Dictionary of National Biography, 1912 supplement/More-Molyneaux, Robert Henry
MORE-MOLYNEUX, Sir ROBERT HENRY (1838–1904), admiral, born on 7 Aug. 1838, was third and youngest son of James More-Molyneux of Loseley Park, Guildford, by his wife Caroline Isabella, eldest daughter of William F. Lowndes-Stone of Brightwell Park, Oxfordshire. After being privately educated he entered the navy in 1852. As a cadet and midshipman of the Sans Pareil he served in the Black Sea during the campaign of 1854, and was present at the bombardment of Odessa and the attack on Sevastopol on 17 Oct. 1854; and as a midshipman of the Russell took part in the Baltic expedition of 1855. He received the Crimean medal with clasp for Sevastopol, the Turkish and the Baltic medals. In 1859 he was a mate of the Vesuvius, employed on the west coast of Africa in the suppression of the slave trade, and was mentioned in despatches for services in a colonial gun-boat up the Great Scarcies river; in the same year, with two boats, he captured an armed slaver brig off the Congo, and for this service received his promotion to lieutenant, dated 28 June 1859. In that rank he served from Jan. 1860 to 1865 on the Mediterranean station, first in the St. Jean d'Acre, afterwards in the flagship Edgar, and on 18 Dec. 1865 was promoted to commander. In June 1866 he was appointed executive officer of the Doris, frigate, on the North America and West Indies station, and while serving in her received the thanks of the admiralty and of the French government for valuable services rendered to the Gironde, transport, wrecked in a dangerous position off Jamaica; also the thanks of the admiralty for other services rendered after the great hurricane at St. Thomas in 1867. In July 1869 he was appointed to command the St. Vincent, training ship for boys, and on 6 Feb. 1872 was promoted to be captain. In May 1877 he was appointed to command the Ruby, in which he served in the Levant during the Russian war of 1877-8, and afterwards in Burma. He was captain of the Invincible at the bombardment of Alexandria, and afterwards during the war, and received the Egyptian medal with clasp for Alexandria, the Khedive's bronze star, the 3rd class of the Osmanic, and was also awarded the G.B. In May 1884 he was appointed commodore commanding the ships in the Red Sea, and protected Suskin till the arrival of Sir Gerald Grahams expedition in 1885. Special reference was made to this service by the secretary to the admiralty in parliament, and More-Molyneux was mentioned in despatches by the commander-in-chief and by Lord Wolseley, received the clasps for Suskin and the Nile, and was advanced to the K.C.B. He next served as captain-superintendent of Sheerness dockyard till promoted to his flag on 1 May 1888. He was an aide-de-camp to Queen Victoria from 1885 to 1888.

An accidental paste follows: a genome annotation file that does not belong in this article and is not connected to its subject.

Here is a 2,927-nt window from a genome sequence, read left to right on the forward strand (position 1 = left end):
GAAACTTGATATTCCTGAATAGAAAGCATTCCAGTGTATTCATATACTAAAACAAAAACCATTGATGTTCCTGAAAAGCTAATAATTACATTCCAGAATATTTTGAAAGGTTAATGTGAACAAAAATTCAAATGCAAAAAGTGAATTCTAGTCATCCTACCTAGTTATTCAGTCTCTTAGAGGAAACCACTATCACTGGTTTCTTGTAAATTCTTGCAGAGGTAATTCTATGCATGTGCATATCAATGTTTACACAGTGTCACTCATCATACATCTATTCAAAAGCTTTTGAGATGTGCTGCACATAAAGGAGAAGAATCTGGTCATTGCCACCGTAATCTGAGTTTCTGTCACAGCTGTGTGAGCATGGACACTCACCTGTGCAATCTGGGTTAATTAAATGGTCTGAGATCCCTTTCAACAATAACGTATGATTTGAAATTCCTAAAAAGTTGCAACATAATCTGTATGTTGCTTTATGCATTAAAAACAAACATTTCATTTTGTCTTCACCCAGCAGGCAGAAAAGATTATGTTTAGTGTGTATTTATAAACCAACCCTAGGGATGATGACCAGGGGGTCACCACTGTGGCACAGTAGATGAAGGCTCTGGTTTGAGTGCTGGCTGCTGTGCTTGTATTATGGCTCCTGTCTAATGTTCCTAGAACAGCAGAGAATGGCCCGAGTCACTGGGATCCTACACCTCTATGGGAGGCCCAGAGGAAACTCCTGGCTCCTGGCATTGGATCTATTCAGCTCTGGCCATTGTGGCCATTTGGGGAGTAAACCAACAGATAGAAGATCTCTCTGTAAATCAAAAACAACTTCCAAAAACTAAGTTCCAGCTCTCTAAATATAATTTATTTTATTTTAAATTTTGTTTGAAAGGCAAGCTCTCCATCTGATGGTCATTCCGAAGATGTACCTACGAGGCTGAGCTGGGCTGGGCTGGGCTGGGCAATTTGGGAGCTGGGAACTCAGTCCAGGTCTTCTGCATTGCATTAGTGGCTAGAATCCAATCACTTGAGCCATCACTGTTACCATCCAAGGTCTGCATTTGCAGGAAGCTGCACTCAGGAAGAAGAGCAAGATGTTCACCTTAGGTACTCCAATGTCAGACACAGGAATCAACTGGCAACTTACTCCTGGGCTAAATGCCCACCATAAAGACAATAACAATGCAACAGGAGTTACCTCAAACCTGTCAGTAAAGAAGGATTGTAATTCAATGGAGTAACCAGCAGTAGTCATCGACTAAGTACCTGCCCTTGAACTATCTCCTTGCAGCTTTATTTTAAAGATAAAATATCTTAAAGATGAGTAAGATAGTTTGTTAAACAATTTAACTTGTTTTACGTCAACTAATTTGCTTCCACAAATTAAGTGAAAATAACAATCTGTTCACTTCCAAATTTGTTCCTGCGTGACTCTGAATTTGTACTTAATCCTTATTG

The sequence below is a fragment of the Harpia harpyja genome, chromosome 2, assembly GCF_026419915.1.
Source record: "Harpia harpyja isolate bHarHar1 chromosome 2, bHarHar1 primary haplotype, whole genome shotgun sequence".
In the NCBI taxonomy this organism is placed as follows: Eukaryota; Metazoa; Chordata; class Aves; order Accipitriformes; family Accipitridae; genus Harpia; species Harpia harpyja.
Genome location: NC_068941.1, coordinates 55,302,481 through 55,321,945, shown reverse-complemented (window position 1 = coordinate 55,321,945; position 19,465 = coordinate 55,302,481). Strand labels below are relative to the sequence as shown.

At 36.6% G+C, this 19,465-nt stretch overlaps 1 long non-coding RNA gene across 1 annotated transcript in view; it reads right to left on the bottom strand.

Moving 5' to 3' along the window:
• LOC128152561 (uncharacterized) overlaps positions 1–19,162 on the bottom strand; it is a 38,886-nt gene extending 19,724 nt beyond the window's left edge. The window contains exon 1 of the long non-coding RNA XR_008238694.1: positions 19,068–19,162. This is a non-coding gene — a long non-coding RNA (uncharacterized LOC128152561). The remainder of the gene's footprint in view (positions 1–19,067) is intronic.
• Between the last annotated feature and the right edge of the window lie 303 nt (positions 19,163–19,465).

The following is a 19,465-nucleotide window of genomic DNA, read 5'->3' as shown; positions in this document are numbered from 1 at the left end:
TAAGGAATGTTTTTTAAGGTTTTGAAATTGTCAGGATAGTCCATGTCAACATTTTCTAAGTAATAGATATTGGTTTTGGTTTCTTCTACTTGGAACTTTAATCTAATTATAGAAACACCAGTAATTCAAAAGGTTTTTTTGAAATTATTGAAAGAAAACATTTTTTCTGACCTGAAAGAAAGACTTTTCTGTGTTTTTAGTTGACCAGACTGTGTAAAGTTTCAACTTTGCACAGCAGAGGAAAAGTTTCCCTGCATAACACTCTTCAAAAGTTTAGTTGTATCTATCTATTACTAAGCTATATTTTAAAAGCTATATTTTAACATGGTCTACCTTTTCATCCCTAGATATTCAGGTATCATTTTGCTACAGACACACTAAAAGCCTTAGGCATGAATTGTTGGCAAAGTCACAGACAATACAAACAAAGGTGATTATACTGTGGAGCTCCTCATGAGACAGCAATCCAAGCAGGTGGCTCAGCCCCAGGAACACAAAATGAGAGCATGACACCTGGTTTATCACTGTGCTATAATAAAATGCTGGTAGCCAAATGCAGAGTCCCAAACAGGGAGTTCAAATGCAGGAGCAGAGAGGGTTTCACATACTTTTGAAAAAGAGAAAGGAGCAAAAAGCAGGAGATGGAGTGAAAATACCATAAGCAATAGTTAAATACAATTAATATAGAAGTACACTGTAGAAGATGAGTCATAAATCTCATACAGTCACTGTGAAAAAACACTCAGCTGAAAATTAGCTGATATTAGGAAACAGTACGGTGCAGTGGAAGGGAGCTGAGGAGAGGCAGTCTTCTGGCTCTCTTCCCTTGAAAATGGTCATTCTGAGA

His further service was administrative and advisory. In 1889 he was one of the British representatives at the International Marine Conference held at Washington; from Aug. 1891 to Aug. 1894 he was admiral-superintendent at Devonport; on 28 May 1894 he became vice-admiral, and on 13 July 1899 reached the rank of admiral. From Oct. 1900 he was president of the Royal Naval College at Greenwich, until his retirement in Aug. 1903. He was promoted G.C.B. in Nov. 1902, and died at Cairo on 29 Feb. 1904. His body was embalmed, sent home, and buried at St. Nicholas's church, Guildford.
More-Molyneux married in 1874 Annie Mary Carew, daughter of Captain Matthew Charles Forster, R.N.; she died in 1898, leaving a daughter, Gwendolen.
[The Times, 6 and 28 March 1904; Burke's Landed Gentry; portraits from photographs were published in the Illustrated London News in 1886, 1900, 1902, and 1904; and an engraving was issued by Messrs. Walton of Shaftesbury Avenue.]